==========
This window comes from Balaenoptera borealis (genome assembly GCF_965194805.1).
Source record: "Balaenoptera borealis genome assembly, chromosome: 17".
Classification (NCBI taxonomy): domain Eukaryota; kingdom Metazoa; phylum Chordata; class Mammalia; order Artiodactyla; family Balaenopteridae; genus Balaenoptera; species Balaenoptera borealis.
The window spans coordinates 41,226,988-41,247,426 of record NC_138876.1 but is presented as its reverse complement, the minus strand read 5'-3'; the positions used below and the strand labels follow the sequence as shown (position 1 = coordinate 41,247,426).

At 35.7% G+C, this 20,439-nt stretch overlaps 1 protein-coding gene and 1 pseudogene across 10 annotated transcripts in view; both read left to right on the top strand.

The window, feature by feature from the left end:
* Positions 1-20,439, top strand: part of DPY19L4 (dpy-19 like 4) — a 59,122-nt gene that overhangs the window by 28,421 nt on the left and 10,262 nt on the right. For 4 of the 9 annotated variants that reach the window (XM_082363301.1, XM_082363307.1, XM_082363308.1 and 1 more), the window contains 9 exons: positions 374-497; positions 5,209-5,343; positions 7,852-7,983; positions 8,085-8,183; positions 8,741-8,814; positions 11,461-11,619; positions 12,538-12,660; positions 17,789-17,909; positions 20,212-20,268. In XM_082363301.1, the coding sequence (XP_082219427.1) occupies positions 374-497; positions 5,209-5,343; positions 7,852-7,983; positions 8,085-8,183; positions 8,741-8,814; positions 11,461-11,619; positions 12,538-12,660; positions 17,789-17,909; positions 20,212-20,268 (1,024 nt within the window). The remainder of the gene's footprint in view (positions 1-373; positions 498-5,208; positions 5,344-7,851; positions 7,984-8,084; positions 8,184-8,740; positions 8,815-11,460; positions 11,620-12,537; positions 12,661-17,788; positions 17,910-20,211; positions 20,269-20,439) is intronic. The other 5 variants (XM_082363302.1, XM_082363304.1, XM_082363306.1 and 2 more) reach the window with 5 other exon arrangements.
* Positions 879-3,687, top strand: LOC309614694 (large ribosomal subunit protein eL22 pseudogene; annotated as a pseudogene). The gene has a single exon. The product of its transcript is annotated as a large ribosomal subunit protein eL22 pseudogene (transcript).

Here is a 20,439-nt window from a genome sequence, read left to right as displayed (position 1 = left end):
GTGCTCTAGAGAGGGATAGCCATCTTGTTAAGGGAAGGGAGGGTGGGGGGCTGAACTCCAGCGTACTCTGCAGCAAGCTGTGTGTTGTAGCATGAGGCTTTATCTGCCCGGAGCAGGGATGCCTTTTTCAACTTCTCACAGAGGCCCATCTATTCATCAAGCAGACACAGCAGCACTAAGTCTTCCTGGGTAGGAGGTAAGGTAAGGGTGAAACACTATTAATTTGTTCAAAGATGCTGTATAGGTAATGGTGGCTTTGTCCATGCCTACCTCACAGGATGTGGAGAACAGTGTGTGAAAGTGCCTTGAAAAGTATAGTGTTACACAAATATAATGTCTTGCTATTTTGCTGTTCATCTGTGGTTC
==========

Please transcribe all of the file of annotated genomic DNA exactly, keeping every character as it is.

This window comes from Balaenoptera borealis (genome assembly GCF_965194805.1).
Source record: "Balaenoptera borealis genome assembly, chromosome: 17".
Classification (NCBI taxonomy): domain Eukaryota; kingdom Metazoa; phylum Chordata; class Mammalia; order Artiodactyla; family Balaenopteridae; genus Balaenoptera; species Balaenoptera borealis.
The window spans coordinates 41,226,988-41,247,426 of record NC_138876.1 but is presented as its reverse complement, the minus strand read 5'-3'; the positions used below and the strand labels follow the sequence as shown (position 1 = coordinate 41,247,426).

At 35.7% G+C, this 20,439-nt stretch overlaps 1 protein-coding gene and 1 pseudogene across 10 annotated transcripts in view; both read left to right on the top strand.

The window, feature by feature from the left end:
* Positions 1-20,439, top strand: part of DPY19L4 (dpy-19 like 4) — a 59,122-nt gene that overhangs the window by 28,421 nt on the left and 10,262 nt on the right. For 4 of the 9 annotated variants that reach the window (XM_082363301.1, XM_082363307.1, XM_082363308.1 and 1 more), the window contains 9 exons: positions 374-497; positions 5,209-5,343; positions 7,852-7,983; positions 8,085-8,183; positions 8,741-8,814; positions 11,461-11,619; positions 12,538-12,660; positions 17,789-17,909; positions 20,212-20,268. In XM_082363301.1, the coding sequence (XP_082219427.1) occupies positions 374-497; positions 5,209-5,343; positions 7,852-7,983; positions 8,085-8,183; positions 8,741-8,814; positions 11,461-11,619; positions 12,538-12,660; positions 17,789-17,909; positions 20,212-20,268 (1,024 nt within the window). The remainder of the gene's footprint in view (positions 1-373; positions 498-5,208; positions 5,344-7,851; positions 7,984-8,084; positions 8,184-8,740; positions 8,815-11,460; positions 11,620-12,537; positions 12,661-17,788; positions 17,910-20,211; positions 20,269-20,439) is intronic. The other 5 variants (XM_082363302.1, XM_082363304.1, XM_082363306.1 and 2 more) reach the window with 5 other exon arrangements.
* Positions 879-3,687, top strand: LOC309614694 (large ribosomal subunit protein eL22 pseudogene; annotated as a pseudogene). The gene has a single exon. The product of its transcript is annotated as a large ribosomal subunit protein eL22 pseudogene (transcript).

Here is a 20,439-nt window from a genome sequence, read left to right as displayed (position 1 = left end):
GTGCTCTAGAGAGGGATAGCCATCTTGTTAAGGGAAGGGAGGGTGGGGGGCTGAACTCCAGCGTACTCTGCAGCAAGCTGTGTGTTGTAGCATGAGGCTTTATCTGCCCGGAGCAGGGATGCCTTTTTCAACTTCTCACAGAGGCCCATCTATTCATCAAGCAGACACAGCAGCACTAAGTCTTCCTGGGTAGGAGGTAAGGTAAGGGTGAAACACTATTAATTTGTTCAAAGATGCTGTATAGGTAATGGTGGCTTTGTCCATGCCTACCTCACAGGATGTGGAGAACAGTGTGTGAAAGTGCCTTGAAAAGTATAGTGTTACACAAATATAATGTCTTGCTATTTTGCTGTTCATCTGTGGTTC